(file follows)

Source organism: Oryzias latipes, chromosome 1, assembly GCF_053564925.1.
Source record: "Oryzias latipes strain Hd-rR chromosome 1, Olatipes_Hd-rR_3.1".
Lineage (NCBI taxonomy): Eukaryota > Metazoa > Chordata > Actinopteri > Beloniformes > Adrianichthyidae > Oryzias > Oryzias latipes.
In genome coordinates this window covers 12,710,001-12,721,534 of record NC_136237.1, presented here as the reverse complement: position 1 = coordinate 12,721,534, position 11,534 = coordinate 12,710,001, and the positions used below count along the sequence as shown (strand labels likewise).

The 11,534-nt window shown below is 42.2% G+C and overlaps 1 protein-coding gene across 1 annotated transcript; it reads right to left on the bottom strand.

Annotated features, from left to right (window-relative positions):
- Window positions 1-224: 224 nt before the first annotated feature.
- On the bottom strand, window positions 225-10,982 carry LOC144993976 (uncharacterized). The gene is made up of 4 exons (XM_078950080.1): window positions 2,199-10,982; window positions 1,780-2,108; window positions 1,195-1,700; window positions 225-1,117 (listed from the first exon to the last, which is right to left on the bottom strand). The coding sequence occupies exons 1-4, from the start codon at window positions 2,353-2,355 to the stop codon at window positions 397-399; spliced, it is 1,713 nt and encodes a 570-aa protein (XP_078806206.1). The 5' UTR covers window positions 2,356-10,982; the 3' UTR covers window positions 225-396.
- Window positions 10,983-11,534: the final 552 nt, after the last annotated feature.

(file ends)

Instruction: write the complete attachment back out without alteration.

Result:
Source organism: Oryzias latipes, chromosome 1, assembly GCF_053564925.1.
Source record: "Oryzias latipes strain Hd-rR chromosome 1, Olatipes_Hd-rR_3.1".
Lineage (NCBI taxonomy): Eukaryota > Metazoa > Chordata > Actinopteri > Beloniformes > Adrianichthyidae > Oryzias > Oryzias latipes.
In genome coordinates this window covers 12,710,001-12,721,534 of record NC_136237.1, presented here as the reverse complement: position 1 = coordinate 12,721,534, position 11,534 = coordinate 12,710,001, and the positions used below count along the sequence as shown (strand labels likewise).

The 11,534-nt window shown below is 42.2% G+C and overlaps 1 protein-coding gene across 1 annotated transcript; it reads right to left on the bottom strand.

Annotated features, from left to right (window-relative positions):
- Window positions 1-224: 224 nt before the first annotated feature.
- On the bottom strand, window positions 225-10,982 carry LOC144993976 (uncharacterized). The gene is made up of 4 exons (XM_078950080.1): window positions 2,199-10,982; window positions 1,780-2,108; window positions 1,195-1,700; window positions 225-1,117 (listed from the first exon to the last, which is right to left on the bottom strand). The coding sequence occupies exons 1-4, from the start codon at window positions 2,353-2,355 to the stop codon at window positions 397-399; spliced, it is 1,713 nt and encodes a 570-aa protein (XP_078806206.1). The 5' UTR covers window positions 2,356-10,982; the 3' UTR covers window positions 225-396.
- Window positions 10,983-11,534: the final 552 nt, after the last annotated feature.